jeff at jmcneil.net
Wed Nov 12 23:07:20 CET 2008
On Nov 12, 4:57 pm, Jeffrey Barish <jeff_bar... at earthlink.net> wrote:
> As per Stevens/Rago, "file and record locking provides a convenient
> mutual-exclusion mechanism". They note the convention of putting the lock
> file in /var/run in a file called <name>.pid, where <name> is the name of
> the daemon and content is the pid. Seems like a good suggestion as I see
> pid files from many other daemons there. However, /var/run is owned by
> root, so it is not possible to write in it without root permission. I
> could put the pid file in /tmp, but doing so would make it harder to find.
> I could write a C program to write the lock file that takes command-line
> arguments for passing the name of the daemon and the pid and give the
> executable suid root, but that's a lot of bother. Has anyone else dealt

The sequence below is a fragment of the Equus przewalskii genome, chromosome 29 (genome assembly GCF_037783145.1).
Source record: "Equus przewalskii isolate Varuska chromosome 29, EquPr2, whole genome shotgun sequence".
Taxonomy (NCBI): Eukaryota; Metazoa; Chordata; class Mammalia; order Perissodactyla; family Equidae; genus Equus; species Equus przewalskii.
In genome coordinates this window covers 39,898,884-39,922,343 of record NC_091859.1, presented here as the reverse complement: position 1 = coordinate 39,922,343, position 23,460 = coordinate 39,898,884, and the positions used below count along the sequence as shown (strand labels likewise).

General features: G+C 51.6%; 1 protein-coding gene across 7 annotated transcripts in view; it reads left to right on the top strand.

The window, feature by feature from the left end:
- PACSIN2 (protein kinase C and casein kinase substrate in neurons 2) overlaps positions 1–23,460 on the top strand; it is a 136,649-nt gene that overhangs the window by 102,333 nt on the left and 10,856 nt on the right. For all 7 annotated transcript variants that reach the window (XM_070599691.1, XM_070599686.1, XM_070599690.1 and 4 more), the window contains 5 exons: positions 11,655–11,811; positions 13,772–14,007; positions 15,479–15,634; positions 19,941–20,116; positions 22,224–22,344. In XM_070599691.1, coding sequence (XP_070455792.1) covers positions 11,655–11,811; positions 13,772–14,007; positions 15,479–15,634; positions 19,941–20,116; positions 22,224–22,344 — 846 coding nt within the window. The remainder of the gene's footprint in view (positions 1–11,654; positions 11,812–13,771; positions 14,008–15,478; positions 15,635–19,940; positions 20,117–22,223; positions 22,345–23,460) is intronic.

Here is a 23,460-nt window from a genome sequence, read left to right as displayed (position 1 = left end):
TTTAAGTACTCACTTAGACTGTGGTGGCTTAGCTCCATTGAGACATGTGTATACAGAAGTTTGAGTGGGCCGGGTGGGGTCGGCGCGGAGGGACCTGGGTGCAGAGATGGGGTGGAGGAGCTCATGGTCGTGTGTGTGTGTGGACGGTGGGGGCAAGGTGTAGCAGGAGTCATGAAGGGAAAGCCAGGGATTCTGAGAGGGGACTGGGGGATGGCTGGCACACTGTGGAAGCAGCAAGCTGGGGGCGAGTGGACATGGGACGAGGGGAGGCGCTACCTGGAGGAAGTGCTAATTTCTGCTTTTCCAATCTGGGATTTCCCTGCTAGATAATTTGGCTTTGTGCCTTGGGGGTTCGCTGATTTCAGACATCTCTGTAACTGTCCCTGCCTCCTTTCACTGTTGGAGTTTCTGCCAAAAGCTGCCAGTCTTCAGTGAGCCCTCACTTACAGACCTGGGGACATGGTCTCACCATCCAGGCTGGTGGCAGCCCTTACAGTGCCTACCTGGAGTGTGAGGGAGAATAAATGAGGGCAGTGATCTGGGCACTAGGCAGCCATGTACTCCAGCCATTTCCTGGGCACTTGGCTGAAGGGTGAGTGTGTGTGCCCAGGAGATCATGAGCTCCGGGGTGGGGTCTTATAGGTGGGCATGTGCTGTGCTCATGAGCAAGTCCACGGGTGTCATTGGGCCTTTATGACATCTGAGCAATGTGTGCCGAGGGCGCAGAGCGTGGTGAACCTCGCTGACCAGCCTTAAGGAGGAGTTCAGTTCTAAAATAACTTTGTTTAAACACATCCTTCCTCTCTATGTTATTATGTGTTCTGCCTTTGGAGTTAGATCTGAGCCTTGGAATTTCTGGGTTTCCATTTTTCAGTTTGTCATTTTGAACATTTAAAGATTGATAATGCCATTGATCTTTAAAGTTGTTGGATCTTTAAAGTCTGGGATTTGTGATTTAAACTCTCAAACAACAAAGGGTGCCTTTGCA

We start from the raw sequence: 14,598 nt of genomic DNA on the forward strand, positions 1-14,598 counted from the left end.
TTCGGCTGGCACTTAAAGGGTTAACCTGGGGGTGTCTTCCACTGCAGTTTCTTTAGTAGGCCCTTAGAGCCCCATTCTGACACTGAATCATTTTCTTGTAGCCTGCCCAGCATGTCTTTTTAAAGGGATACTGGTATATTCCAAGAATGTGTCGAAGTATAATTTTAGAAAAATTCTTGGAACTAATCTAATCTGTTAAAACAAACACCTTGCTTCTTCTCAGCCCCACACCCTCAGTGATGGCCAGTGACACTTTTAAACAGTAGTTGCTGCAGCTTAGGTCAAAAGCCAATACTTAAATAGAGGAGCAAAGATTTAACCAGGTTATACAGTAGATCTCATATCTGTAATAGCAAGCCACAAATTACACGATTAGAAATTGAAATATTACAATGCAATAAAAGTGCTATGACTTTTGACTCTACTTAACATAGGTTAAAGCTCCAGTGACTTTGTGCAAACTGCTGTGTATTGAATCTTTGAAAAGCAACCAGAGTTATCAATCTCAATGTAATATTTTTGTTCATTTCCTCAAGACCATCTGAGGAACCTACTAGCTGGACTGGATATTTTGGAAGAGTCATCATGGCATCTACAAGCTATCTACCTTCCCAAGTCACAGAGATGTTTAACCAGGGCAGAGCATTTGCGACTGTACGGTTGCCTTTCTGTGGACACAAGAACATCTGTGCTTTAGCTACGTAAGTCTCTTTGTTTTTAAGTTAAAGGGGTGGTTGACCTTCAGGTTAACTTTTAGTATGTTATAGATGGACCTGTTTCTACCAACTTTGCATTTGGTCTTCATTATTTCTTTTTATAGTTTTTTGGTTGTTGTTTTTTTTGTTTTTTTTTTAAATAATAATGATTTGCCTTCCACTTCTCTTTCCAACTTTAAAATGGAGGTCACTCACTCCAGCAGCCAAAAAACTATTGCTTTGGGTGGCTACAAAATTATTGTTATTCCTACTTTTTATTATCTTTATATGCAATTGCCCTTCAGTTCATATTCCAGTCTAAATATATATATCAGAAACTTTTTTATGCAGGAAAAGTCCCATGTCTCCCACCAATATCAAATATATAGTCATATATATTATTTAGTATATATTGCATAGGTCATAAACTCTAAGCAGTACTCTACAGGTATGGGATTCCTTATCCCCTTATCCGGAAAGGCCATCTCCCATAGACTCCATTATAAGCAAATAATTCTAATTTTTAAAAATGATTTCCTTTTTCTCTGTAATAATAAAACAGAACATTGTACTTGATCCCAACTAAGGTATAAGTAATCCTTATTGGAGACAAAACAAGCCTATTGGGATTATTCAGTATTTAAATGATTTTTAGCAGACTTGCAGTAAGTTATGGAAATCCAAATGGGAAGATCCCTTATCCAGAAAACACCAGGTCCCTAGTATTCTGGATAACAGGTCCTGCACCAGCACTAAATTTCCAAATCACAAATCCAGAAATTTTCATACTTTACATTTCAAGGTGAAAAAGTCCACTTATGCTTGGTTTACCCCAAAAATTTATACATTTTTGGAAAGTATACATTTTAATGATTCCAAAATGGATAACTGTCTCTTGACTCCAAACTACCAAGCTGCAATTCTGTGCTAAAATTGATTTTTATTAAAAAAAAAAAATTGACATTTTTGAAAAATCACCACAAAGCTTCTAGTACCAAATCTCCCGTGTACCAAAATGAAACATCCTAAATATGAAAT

> with this problem?
> Jeffrey Barish
Sure, start the daemon as root, write the appropriate files, and then
drop permissions using os.setegid and then os.seteuid. You can chown
the file before priv. drop to your target user so that it can be
removed when your exit handlers run. Alternatively, you can reclaim
root at cleanup as it's stored as your saved UID.
I've stopped dealing with most of the daemon specifics (session,
process group, forking & dropping TTY, PID file locations, etc...).
Each time I need to write a daemon process these days, I usually just
fall back to writing a twistd plugin. That takes care of everything
More information about the Python-list